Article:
The Asheville Police Department is still fully funded — at least through September. On July 30, Asheville City Council voted 5-2 to adopt an annual operating budget that will allocate three months of funding for the operation of essential services, including the APD.
Community members claim Asheville City Council tried to limit opportunities for public comment during its meeting of July 28 by introducing several new policies to regulate callers.
After a contentious public hearing earlier in the week, Asheville City Council voted 5-2 to pass a 2020-21 fiscal year budget with three months of funding allocated for essential department spending at its July 30 meeting.
After two months of community pleas to defund the police, Asheville City Council will hear even more comment on the city’s spending at a public hearing for the fiscal year 2020-21 budget on Tuesday, July 28. Members of the public who wish to speak at the meeting must now sign up in advance.
Asheville City Council approved interim budget appropriations for July — including over $2.4 million to the Asheville Police Department — as commenters flooded the phone lines at the June 23 virtual meeting to demand that city leadership “defund the police.”
Asheville City Manager Debra Campbell’s proposed timeline for the 2020-21 fiscal year budget is likely to shift yet again. Asheville City Council will consider the adoption of a one-month interim budget on Tuesday, June 23.
A portion of City Council’s meeting on Tuesday, June 9 will be dedicated for an update on city policing. According to City Manager Debra Campbell’s proposed budget for the 2020-21 fiscal year, the APD is slated to receive $30,057,325 — an increase of $457,621, or 1.5%, from the department’s current budget.
Interim County Manager George Wood said in a Sept. 11 memo to commissioners that, taking into account increases in automatic employee raises, a projected bump in health insurance claims and the potential for larger funding requests from local school systems, the county could see an approximately $1.7 million deficit in FY 2020.
The Buncombe County Board of Commissioners will vote Tuesday, June 19, on a resolution appointing a new interim county manager after last week’s sudden announcement that County Manager Mandy Stone would be departing. The board will also render a final decision about the county’s FY 2019 budget, which includes a bump in education spending.
With the potential of tax revenues from the proposed acquisition of Mission Health by a for-profit company looming on the horizon, members of City Council’s Finance Committee heard several proposals on March 29 that would help balance the city’s FY 2018-19 budget.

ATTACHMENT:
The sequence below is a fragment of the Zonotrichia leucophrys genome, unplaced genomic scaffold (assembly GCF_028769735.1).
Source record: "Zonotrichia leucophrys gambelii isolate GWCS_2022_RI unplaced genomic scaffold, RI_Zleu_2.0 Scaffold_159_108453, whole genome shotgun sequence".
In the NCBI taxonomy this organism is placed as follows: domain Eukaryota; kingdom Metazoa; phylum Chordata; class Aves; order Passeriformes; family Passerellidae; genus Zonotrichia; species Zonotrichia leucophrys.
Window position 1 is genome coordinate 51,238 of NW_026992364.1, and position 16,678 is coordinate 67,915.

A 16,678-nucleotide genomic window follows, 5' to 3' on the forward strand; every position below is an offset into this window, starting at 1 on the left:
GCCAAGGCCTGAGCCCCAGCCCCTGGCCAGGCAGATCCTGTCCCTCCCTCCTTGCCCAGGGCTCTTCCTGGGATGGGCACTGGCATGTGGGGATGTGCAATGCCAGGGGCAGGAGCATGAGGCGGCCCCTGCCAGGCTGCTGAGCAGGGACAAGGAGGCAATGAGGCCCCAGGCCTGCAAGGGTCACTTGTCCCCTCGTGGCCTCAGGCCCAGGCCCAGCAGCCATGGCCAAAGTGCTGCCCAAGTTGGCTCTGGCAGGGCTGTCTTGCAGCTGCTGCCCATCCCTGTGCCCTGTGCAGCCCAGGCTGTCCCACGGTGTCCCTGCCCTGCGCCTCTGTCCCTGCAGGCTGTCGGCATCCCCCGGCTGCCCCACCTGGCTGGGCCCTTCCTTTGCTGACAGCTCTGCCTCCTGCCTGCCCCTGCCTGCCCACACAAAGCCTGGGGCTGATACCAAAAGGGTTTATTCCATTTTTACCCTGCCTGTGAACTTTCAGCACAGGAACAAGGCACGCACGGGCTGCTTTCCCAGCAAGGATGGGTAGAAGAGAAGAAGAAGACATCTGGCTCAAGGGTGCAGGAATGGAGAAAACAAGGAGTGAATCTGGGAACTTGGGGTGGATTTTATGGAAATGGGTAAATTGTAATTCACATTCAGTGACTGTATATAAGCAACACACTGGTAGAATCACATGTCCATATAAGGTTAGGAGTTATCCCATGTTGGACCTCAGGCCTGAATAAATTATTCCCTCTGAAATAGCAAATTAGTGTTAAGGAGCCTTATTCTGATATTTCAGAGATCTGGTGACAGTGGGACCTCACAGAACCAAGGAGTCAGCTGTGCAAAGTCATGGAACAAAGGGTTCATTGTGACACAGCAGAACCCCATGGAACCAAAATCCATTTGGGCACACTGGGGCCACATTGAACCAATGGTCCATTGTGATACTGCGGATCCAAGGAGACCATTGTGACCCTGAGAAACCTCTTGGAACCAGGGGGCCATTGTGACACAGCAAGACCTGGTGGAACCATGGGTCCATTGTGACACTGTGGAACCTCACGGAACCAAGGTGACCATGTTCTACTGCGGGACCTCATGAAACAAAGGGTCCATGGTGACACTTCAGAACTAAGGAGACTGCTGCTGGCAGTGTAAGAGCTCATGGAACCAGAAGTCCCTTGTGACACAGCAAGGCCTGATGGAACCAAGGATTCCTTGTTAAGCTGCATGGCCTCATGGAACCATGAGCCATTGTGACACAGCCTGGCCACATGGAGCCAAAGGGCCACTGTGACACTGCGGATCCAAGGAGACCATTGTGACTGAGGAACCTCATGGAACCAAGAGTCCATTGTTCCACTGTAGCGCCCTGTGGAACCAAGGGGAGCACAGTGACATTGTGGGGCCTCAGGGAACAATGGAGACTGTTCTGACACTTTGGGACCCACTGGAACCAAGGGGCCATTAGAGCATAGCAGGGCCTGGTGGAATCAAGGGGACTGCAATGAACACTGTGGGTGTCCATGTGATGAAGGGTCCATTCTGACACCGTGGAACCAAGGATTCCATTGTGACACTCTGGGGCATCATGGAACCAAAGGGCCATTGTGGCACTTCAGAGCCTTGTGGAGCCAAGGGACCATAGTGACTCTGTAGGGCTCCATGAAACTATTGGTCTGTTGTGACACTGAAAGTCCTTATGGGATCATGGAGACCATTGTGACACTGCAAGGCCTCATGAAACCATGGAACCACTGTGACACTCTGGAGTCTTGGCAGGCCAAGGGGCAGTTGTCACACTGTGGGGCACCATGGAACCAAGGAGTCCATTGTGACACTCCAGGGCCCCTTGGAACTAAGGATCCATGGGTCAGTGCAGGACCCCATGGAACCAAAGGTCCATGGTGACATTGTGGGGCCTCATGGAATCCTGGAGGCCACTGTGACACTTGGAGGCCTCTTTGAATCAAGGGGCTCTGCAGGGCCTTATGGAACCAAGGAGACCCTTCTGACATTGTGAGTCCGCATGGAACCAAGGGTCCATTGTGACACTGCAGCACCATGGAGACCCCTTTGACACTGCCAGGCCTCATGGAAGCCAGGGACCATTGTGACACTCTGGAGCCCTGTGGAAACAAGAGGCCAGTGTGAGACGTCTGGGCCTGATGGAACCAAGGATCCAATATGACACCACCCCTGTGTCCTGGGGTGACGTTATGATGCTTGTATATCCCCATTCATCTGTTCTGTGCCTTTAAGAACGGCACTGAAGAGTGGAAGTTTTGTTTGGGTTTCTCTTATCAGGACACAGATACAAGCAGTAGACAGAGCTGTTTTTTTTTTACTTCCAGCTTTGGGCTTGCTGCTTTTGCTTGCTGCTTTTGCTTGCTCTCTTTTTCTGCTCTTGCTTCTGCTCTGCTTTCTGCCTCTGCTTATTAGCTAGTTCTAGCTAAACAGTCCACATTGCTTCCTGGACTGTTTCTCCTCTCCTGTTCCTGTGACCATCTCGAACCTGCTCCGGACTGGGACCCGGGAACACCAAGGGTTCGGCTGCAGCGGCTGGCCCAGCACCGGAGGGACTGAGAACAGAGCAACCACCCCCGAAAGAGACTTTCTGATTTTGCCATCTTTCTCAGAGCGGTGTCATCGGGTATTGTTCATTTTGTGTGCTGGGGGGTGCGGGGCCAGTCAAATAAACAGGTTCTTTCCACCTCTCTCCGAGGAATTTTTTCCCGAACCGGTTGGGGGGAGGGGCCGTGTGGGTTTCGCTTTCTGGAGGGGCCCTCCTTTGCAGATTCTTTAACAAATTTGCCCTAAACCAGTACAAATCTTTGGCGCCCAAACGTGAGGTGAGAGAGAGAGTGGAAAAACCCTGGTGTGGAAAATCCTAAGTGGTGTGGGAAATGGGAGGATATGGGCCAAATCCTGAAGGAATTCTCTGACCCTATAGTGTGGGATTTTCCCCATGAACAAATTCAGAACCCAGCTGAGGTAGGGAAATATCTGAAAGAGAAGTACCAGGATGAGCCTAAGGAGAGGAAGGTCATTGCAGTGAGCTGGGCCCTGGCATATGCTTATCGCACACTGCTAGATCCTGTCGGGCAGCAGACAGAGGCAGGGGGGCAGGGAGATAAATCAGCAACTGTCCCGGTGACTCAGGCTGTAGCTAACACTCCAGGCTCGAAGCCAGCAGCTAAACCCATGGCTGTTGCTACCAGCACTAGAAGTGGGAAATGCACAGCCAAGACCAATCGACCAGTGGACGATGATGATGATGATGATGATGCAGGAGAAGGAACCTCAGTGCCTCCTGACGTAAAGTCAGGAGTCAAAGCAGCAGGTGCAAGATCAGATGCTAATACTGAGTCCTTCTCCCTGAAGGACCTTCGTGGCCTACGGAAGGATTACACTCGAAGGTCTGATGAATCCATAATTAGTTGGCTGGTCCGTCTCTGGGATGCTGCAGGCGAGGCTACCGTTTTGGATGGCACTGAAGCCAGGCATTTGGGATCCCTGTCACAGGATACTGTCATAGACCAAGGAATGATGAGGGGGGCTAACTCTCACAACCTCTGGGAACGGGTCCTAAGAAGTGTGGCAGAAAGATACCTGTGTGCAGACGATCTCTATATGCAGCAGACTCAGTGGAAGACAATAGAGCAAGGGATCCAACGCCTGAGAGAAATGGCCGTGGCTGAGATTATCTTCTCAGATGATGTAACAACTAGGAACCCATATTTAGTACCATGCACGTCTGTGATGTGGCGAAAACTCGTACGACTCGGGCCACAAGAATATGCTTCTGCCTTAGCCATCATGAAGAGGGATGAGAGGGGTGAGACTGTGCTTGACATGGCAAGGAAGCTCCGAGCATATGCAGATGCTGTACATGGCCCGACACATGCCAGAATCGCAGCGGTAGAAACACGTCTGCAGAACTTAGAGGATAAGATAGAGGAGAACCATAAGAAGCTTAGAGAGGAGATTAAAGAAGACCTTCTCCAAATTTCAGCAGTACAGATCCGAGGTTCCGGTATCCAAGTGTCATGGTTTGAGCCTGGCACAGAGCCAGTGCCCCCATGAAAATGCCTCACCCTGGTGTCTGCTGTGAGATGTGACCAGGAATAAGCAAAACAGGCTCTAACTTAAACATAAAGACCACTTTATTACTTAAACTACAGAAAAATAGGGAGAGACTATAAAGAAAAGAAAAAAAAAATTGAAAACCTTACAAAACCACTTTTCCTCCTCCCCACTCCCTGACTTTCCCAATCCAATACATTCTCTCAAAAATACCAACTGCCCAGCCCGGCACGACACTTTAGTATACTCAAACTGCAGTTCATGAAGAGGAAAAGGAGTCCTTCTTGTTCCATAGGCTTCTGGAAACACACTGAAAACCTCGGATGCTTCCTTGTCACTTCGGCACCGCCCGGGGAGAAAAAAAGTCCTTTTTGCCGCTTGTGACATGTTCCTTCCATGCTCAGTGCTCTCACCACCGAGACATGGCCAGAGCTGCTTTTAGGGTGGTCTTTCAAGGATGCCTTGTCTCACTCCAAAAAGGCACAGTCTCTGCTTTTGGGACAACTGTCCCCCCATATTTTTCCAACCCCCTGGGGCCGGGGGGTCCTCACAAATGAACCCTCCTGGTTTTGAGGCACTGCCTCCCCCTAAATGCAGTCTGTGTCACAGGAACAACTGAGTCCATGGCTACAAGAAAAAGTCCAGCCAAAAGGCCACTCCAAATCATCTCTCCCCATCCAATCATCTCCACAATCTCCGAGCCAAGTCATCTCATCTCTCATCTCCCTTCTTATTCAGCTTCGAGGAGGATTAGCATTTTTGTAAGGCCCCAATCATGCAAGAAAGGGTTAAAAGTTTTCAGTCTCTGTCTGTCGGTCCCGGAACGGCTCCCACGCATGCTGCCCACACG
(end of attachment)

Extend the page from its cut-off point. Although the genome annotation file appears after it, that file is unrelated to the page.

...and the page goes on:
As commissioners considering funding projects with community grants, Xpress looks at the performance contracts used to monitor the process and finds commissioners aren’t adhering to suggested guidelines.
The Buncombe County Board of Commissioners will hear budget requests from Asheville City Schools and A-B Tech during its meeting on Tuesday, May 2.
Goals and priorities emerged when the Buncombe County Board of Commissioners held its retreat on Friday, Feb. 17. Among priorities are continuing to increase teacher pay while looking at expanding access to preschool across the county.
The Buncombe County Board of Commissioners is back to seven members after Tim Moffitt was officially sworn in to replace Miranda DeBruhl, who abruptly resigned last month. Commissioner Moffitt said, “It’s and honor to serve with you and I look forward to contributing where I can.” The Tuesday, June 7, meeting also featured members of the public expressing concerns about rezoning a parcel of land in east Asheville and continued budget talks ahead of a June 30 deadline to approve a spending plan for fiscal year 2017.
The Buncombe County Board of Commissioners will swear-in Tim Moffitt as an interim member and also take comment on the county’s proposed budget during its Tuesday, June 7 meeting.
Short-term rental issues returned to Council chambers as the city’s elected officials considered allowing the use of accessory units for homestays. While Council decided not to approve the proposed expansion of the homestay program, it will appoint a task force to study the issue and make recommendations.
Buncombe County Manager Wanda Greene presented an updated budget proposal to the Buncombe County Board of Commissioners on Tuesday, March 22. The proposed budget for fiscal year 2016-17 is still in the process of being crafted, but there is potential for expenditures to outpace revenues.
One of the biggest decisions the Buncombe County Commissioners face this time of year is how to distribute funding to area nonprofits — and this year, 48 organizations are asking for $7.2 million.
Asheville City Council passed the 2015-2016 fiscal year budget yesterday that increases property taxes and fees for municipal services. The budget also gives raises to city employees. Council voted 6-1 to approve the budget, with Council member Chris Pelly voting against.